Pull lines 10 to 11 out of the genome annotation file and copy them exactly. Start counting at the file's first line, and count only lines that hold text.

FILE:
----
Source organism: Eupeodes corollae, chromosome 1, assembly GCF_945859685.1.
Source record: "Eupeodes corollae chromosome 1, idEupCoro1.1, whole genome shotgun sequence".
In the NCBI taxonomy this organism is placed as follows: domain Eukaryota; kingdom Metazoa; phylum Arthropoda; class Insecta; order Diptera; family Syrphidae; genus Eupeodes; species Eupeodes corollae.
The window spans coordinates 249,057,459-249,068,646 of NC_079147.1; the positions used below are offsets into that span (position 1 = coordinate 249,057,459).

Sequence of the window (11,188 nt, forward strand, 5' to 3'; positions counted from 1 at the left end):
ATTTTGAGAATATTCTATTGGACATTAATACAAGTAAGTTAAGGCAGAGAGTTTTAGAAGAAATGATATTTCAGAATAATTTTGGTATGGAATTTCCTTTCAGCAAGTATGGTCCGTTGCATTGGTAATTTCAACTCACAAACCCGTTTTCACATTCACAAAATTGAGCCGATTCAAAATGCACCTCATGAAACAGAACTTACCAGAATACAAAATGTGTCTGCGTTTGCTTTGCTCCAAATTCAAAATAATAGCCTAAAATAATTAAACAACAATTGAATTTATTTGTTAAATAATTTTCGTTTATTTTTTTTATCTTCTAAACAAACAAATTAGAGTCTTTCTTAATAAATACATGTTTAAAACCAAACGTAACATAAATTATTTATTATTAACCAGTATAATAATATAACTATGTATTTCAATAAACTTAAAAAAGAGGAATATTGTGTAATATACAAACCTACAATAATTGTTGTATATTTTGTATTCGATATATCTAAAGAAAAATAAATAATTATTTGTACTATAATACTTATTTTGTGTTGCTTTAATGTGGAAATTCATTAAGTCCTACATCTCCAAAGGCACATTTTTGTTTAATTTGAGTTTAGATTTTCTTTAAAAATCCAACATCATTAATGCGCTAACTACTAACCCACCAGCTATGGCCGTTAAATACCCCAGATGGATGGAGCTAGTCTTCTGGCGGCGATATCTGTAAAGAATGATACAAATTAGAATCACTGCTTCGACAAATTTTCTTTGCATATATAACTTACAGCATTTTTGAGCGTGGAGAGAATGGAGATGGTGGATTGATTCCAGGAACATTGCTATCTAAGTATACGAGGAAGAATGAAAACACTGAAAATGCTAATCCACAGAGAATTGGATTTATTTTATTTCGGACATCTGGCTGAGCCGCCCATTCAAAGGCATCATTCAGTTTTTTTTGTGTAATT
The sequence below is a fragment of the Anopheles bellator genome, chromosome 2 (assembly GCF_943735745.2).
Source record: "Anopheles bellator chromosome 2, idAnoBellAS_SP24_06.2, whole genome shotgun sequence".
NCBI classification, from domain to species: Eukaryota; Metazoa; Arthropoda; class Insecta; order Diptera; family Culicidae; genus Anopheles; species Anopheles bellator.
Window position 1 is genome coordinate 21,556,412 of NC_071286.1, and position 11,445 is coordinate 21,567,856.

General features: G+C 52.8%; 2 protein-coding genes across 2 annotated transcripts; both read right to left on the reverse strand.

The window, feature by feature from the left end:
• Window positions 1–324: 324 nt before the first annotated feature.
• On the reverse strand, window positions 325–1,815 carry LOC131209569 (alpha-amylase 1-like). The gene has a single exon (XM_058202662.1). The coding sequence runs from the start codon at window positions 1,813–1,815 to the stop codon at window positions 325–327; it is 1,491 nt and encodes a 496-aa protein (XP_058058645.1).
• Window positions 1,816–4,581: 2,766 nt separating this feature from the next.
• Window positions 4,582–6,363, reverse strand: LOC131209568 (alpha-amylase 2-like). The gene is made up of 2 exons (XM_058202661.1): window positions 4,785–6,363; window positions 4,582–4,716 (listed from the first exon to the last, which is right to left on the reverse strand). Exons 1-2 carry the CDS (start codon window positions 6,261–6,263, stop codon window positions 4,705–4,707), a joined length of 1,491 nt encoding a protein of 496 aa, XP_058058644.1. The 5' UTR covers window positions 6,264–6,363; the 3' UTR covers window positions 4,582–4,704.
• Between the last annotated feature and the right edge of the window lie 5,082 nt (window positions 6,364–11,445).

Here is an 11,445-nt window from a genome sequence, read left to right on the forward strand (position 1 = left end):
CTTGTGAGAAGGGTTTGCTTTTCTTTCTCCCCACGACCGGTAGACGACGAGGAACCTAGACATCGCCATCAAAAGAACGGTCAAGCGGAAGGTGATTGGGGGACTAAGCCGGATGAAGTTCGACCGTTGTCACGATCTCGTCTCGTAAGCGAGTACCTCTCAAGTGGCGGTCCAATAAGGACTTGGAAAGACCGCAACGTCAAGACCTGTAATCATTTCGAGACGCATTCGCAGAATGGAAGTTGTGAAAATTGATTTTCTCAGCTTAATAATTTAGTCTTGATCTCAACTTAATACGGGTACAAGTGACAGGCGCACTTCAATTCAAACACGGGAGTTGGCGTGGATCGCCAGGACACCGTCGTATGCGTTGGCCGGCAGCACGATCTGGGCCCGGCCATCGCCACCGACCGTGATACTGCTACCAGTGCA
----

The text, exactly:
Window position 1 is genome coordinate 21,556,412 of NC_071286.1, and position 11,445 is coordinate 21,567,856.

General features: G+C 52.8%; 2 protein-coding genes across 2 annotated transcripts; both read right to left on the reverse strand.